Recruiting, Retaining Physicians Requires Finesse
Stone says that hospitals also may not prepare themselves adequately in the hiring process, whether it's failure to properly plan interviews or draw up a contract.
As physicians consider their prospective employers, they will certainly expect slightly higher salaries this year than in 2012. Budgeted salary increases have risen 2.6% this year, according to the Hay Group's 2012 Physician Compensation Survey. That compares to a 2.5% increase from 2011 to 2012. Hay Group is a global management-consulting firm that works with leaders to transform strategy into reality.
Generally, physician pay increases will continue, with shrinking labor pools, says Jim Otto, senior principal at the Hay Group, and a leader of the company's healthcare executive compensation practice. But Otto doesn't expect extravagant pay increases, not by a long shot.
"Healthcare organizations and physician groups are dealing with shrinking revenues and increasing demands," says Otto. "How you deal with that is by providing more efficiency. You are going to see continued increases but you are not going to see a spike in primary care salaries."
The major focus, to no one's surprise, is on primary care physicians, Otto says. Those employed by hospitals can expect a 2% salary increase in 2013, while group-based primary care physicians can expect a 3% salary hike. That is compared to an actual increase of 5% in 2012 for group-based primary care physicians, and a 2% salary increase for hospital-based primary care physicians, he says.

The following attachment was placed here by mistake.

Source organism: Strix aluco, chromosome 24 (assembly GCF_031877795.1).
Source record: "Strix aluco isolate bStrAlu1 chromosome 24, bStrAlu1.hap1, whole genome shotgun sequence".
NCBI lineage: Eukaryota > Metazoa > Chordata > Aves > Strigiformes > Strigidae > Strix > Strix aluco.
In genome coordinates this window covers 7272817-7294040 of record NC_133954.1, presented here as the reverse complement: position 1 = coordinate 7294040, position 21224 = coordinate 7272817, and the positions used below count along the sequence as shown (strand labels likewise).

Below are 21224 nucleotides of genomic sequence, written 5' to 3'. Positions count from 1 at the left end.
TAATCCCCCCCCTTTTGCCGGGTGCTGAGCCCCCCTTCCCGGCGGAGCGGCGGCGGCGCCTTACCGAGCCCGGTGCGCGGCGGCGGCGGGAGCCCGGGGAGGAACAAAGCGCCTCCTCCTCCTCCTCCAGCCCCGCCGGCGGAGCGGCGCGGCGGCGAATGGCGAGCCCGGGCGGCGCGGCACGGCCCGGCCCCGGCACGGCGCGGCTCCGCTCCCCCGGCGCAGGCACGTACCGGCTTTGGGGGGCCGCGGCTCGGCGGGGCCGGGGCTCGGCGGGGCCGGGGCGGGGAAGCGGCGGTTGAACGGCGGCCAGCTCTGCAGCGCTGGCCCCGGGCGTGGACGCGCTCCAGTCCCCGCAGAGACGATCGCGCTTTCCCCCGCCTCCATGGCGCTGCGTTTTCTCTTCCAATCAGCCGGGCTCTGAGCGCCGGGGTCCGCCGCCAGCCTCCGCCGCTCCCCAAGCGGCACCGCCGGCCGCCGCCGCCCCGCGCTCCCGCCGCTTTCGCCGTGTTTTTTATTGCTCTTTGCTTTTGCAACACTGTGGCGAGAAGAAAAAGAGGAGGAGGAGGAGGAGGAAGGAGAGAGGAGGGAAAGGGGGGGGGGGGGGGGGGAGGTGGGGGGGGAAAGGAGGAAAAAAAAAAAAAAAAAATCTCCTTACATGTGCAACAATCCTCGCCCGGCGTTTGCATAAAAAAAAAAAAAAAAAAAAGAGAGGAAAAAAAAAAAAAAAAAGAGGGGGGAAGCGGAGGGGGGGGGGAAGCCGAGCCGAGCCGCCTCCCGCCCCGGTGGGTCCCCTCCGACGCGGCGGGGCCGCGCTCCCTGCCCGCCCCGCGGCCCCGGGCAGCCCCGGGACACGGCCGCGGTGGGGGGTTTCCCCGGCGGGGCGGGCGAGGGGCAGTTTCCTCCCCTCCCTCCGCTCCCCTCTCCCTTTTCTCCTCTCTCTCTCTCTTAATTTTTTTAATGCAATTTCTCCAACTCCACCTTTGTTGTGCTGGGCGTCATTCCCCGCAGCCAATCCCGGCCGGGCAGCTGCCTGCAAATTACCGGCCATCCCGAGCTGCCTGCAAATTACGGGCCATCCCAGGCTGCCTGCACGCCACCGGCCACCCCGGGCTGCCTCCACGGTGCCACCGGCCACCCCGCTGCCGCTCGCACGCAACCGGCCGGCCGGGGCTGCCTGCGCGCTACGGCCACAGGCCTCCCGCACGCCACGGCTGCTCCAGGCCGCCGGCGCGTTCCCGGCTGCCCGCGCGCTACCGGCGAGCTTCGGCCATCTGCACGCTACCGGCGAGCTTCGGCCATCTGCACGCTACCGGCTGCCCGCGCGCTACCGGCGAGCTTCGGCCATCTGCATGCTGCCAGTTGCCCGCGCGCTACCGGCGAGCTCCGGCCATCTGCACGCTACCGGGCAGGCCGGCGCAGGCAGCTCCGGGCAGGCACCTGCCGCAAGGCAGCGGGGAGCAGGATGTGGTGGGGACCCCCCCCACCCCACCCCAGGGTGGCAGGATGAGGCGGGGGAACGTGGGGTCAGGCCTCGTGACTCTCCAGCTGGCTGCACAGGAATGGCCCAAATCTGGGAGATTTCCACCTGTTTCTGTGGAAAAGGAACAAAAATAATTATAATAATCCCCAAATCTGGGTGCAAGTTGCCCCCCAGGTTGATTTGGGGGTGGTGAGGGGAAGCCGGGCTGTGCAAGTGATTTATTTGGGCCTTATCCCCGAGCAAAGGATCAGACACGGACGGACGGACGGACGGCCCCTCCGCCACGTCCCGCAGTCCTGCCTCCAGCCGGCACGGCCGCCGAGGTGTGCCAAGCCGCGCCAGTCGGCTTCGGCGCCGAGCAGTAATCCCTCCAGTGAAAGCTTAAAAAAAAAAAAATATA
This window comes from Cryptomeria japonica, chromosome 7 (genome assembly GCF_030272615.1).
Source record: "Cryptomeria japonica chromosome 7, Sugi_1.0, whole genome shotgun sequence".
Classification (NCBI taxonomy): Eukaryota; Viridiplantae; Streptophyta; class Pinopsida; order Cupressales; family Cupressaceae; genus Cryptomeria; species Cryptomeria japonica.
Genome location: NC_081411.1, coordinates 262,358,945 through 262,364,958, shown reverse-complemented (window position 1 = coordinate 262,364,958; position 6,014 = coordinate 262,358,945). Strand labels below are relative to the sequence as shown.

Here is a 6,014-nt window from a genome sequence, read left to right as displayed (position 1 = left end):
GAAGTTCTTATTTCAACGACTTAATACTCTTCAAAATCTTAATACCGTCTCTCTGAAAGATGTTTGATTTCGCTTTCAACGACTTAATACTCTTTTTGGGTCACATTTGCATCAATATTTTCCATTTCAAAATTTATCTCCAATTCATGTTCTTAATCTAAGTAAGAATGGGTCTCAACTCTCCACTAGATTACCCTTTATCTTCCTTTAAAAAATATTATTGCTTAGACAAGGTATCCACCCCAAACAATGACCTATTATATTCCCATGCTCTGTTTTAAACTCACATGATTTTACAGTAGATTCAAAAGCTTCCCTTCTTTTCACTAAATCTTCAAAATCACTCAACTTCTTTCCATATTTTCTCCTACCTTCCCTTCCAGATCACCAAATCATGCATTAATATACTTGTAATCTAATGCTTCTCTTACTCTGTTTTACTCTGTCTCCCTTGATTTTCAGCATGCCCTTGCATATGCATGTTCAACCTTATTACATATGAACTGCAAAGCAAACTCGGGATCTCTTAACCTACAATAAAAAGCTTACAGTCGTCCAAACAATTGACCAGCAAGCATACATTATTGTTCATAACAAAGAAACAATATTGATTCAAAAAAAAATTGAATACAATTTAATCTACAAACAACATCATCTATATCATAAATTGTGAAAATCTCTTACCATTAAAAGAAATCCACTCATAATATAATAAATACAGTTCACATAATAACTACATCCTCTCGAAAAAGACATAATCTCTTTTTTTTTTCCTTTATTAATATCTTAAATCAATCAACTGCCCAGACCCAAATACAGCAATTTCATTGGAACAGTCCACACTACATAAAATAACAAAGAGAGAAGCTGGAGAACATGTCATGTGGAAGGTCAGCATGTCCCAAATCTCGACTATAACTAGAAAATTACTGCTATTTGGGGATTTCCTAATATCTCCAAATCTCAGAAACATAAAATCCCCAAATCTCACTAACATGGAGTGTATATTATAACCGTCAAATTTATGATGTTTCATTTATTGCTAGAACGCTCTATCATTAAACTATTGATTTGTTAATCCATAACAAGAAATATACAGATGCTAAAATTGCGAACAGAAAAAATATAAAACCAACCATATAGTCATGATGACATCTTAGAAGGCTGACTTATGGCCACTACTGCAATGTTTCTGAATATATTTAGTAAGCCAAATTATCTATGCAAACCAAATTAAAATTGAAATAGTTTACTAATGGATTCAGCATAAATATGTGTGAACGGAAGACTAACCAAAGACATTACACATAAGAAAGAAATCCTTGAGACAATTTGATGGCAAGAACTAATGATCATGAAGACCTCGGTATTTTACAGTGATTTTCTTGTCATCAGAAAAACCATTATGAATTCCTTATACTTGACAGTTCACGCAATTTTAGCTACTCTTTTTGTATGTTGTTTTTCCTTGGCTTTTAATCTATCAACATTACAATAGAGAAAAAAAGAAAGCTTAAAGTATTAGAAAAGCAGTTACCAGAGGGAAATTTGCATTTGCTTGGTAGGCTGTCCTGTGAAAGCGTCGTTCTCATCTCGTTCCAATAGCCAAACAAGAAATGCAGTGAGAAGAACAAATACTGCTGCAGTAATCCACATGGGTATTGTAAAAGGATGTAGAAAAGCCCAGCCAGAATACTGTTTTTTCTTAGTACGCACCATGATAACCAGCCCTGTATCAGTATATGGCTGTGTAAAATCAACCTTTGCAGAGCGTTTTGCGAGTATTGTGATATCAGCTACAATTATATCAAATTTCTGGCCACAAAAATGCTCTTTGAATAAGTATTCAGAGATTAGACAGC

- 69% of Employers Plan to Offer Healthcare Coverage After 2014
- Primary Care Docs Average More Hospital Revenue Than Specialists
- Building a Better Healthcare Board
- CMS Seeks to 'Rapidly Reduce' Medicare Spending with $1B in Grants
- Quiet ORs Better for Patient Safety
- Hospital Pricing Data Dump Won't Hurt You, Yet
- CMS Releases Hospital Pricing Data
- Evidence-Based Practice and Nursing Research: Avoiding Confusion
- Telemedicine is Retail Health Clinics' Newest Tool
- Case Study: Advance Care Conversations